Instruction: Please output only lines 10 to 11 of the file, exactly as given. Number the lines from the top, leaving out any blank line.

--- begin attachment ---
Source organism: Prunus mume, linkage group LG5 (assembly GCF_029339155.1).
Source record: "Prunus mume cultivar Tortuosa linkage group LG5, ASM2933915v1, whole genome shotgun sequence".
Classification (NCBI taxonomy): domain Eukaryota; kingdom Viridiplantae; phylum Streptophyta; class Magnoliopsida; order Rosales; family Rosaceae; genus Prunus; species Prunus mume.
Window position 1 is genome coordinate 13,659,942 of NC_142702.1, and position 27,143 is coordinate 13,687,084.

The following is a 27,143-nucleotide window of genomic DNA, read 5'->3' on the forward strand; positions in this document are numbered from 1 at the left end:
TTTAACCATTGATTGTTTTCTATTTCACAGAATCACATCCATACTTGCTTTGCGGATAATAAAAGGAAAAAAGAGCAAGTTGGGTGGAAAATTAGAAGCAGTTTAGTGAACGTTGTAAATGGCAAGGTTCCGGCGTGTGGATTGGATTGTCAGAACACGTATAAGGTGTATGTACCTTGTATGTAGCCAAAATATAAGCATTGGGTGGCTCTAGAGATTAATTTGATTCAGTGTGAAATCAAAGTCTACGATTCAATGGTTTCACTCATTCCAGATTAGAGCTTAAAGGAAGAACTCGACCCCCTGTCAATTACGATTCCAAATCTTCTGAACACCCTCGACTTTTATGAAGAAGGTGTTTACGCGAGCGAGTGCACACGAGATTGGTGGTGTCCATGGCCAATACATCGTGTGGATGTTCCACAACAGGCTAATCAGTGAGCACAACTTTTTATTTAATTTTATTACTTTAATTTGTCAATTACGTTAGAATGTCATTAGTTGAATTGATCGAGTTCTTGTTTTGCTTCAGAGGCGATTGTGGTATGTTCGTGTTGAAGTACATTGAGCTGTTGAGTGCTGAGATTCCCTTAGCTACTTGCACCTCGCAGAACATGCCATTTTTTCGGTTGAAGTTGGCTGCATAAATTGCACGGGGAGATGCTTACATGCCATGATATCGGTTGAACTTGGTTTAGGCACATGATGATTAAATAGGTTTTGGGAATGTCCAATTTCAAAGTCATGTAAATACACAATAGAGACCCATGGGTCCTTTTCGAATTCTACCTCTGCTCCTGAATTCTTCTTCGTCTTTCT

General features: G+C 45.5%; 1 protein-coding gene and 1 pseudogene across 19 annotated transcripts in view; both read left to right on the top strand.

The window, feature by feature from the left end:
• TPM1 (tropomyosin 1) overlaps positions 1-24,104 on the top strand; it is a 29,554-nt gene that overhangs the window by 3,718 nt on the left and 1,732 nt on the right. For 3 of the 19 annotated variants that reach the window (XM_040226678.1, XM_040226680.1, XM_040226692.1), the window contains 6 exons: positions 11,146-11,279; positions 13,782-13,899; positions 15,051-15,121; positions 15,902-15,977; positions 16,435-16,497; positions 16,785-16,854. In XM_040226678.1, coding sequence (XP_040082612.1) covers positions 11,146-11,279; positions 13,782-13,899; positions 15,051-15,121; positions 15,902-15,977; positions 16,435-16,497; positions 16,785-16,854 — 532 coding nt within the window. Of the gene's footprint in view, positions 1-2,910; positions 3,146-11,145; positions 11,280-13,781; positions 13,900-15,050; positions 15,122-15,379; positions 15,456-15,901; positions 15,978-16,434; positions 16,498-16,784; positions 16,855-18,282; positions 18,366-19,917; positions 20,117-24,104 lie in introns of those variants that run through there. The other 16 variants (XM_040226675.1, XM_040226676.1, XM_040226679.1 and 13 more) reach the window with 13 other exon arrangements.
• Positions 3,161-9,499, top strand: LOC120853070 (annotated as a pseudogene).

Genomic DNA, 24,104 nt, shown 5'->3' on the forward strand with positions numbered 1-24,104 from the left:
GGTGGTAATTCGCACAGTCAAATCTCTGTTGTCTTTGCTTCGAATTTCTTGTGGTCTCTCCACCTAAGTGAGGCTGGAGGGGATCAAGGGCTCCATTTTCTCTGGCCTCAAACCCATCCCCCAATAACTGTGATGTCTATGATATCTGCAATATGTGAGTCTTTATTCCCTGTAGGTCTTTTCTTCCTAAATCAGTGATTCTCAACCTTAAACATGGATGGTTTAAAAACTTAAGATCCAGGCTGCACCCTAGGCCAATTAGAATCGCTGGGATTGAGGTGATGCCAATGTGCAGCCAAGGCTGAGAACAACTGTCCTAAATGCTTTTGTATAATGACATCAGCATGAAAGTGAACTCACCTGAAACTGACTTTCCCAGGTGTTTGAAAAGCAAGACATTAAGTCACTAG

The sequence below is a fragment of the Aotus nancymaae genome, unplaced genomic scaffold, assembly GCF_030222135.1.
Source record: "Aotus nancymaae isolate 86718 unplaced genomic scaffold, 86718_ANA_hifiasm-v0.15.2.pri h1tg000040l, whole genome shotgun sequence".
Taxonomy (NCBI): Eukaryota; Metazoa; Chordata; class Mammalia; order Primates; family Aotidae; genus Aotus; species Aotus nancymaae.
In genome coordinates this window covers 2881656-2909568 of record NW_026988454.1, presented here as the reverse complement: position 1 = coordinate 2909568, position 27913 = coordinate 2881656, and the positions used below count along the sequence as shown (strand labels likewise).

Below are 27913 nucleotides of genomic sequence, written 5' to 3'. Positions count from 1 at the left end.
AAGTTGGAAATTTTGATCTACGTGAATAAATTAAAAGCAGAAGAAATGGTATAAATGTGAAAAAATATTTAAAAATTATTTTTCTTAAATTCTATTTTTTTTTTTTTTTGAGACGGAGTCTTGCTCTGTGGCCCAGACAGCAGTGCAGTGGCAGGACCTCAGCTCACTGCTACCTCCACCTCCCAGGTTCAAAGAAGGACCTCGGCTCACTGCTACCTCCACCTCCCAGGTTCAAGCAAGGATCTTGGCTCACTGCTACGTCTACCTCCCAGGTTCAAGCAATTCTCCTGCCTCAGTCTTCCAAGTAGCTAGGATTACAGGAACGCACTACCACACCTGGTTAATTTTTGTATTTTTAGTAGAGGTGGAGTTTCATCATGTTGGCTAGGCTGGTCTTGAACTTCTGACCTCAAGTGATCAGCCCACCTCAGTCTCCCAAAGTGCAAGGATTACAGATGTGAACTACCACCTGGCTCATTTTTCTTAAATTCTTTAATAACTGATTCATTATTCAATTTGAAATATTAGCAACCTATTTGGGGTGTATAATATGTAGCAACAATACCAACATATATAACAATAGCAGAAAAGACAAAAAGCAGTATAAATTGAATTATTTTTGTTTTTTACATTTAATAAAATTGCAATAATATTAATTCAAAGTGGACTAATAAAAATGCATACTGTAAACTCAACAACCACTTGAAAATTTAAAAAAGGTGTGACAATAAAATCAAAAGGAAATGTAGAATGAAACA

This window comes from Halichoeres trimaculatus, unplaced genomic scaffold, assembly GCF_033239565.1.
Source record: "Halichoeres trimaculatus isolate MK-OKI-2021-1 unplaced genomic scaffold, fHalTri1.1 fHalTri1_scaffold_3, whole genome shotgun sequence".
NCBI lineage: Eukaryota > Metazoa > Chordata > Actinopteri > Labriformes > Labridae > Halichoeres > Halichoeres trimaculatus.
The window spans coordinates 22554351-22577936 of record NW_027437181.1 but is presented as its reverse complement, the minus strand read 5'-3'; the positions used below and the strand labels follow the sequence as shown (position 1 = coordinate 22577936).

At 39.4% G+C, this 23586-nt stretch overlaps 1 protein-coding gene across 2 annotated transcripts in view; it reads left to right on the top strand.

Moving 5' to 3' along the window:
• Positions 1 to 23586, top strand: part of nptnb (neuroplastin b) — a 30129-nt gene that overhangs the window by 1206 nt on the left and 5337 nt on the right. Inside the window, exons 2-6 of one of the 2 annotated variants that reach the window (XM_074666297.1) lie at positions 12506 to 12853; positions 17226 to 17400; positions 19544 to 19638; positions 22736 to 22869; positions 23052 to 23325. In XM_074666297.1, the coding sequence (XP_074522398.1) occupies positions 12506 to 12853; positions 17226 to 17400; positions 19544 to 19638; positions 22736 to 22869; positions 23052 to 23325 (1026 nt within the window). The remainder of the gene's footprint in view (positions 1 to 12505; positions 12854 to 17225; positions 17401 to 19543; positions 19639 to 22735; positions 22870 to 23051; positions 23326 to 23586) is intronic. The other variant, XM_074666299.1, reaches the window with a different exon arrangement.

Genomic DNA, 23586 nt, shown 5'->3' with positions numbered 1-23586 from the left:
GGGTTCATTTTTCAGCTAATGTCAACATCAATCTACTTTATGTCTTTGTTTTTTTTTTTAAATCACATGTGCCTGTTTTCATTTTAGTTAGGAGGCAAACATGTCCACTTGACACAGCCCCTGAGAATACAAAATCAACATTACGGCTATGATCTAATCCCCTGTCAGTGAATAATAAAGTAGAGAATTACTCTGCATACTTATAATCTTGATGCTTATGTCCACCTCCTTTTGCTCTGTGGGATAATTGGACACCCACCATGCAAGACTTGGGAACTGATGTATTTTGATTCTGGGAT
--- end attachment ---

• Positions 3,161-9,499, top strand: LOC120853070 (annotated as a pseudogene).

Genomic DNA, 24,104 nt, shown 5'->3' on the forward strand with positions numbered 1-24,104 from the left: